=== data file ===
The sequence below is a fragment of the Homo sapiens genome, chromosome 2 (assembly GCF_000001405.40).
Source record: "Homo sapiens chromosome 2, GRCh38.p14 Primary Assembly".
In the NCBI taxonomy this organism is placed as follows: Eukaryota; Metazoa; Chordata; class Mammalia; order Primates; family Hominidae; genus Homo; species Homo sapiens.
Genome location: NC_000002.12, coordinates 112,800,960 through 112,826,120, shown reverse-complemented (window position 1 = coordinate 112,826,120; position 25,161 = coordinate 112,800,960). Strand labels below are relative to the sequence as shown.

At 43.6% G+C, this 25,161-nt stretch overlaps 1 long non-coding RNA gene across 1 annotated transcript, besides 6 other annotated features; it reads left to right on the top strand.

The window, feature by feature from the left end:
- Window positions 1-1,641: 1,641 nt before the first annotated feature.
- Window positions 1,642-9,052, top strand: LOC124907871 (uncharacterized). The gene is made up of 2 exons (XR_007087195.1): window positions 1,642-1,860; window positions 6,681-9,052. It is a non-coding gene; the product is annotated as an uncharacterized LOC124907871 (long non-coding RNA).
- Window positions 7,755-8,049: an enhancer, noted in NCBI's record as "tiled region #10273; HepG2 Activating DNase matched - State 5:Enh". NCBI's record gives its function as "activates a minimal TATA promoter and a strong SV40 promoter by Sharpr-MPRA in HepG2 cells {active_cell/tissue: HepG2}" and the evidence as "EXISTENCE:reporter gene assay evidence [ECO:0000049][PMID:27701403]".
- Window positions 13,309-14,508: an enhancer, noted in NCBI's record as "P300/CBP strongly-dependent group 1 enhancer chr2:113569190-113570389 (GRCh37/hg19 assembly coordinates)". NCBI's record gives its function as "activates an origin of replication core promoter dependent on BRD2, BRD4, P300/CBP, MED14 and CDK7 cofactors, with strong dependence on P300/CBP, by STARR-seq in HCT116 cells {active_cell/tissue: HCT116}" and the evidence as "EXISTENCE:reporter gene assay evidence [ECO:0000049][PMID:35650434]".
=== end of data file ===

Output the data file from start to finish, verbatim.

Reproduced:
The sequence below is a fragment of the Homo sapiens genome, chromosome 2 (assembly GCF_000001405.40).
Source record: "Homo sapiens chromosome 2, GRCh38.p14 Primary Assembly".
In the NCBI taxonomy this organism is placed as follows: Eukaryota; Metazoa; Chordata; class Mammalia; order Primates; family Hominidae; genus Homo; species Homo sapiens.
Genome location: NC_000002.12, coordinates 112,800,960 through 112,826,120, shown reverse-complemented (window position 1 = coordinate 112,826,120; position 25,161 = coordinate 112,800,960). Strand labels below are relative to the sequence as shown.

At 43.6% G+C, this 25,161-nt stretch overlaps 1 long non-coding RNA gene across 1 annotated transcript, besides 6 other annotated features; it reads left to right on the top strand.

The window, feature by feature from the left end:
- Window positions 1-1,641: 1,641 nt before the first annotated feature.
- Window positions 1,642-9,052, top strand: LOC124907871 (uncharacterized). The gene is made up of 2 exons (XR_007087195.1): window positions 1,642-1,860; window positions 6,681-9,052. It is a non-coding gene; the product is annotated as an uncharacterized LOC124907871 (long non-coding RNA).
- Window positions 7,755-8,049: an enhancer, noted in NCBI's record as "tiled region #10273; HepG2 Activating DNase matched - State 5:Enh". NCBI's record gives its function as "activates a minimal TATA promoter and a strong SV40 promoter by Sharpr-MPRA in HepG2 cells {active_cell/tissue: HepG2}" and the evidence as "EXISTENCE:reporter gene assay evidence [ECO:0000049][PMID:27701403]".
- Window positions 13,309-14,508: an enhancer, noted in NCBI's record as "P300/CBP strongly-dependent group 1 enhancer chr2:113569190-113570389 (GRCh37/hg19 assembly coordinates)". NCBI's record gives its function as "activates an origin of replication core promoter dependent on BRD2, BRD4, P300/CBP, MED14 and CDK7 cofactors, with strong dependence on P300/CBP, by STARR-seq in HCT116 cells {active_cell/tissue: HCT116}" and the evidence as "EXISTENCE:reporter gene assay evidence [ECO:0000049][PMID:35650434]".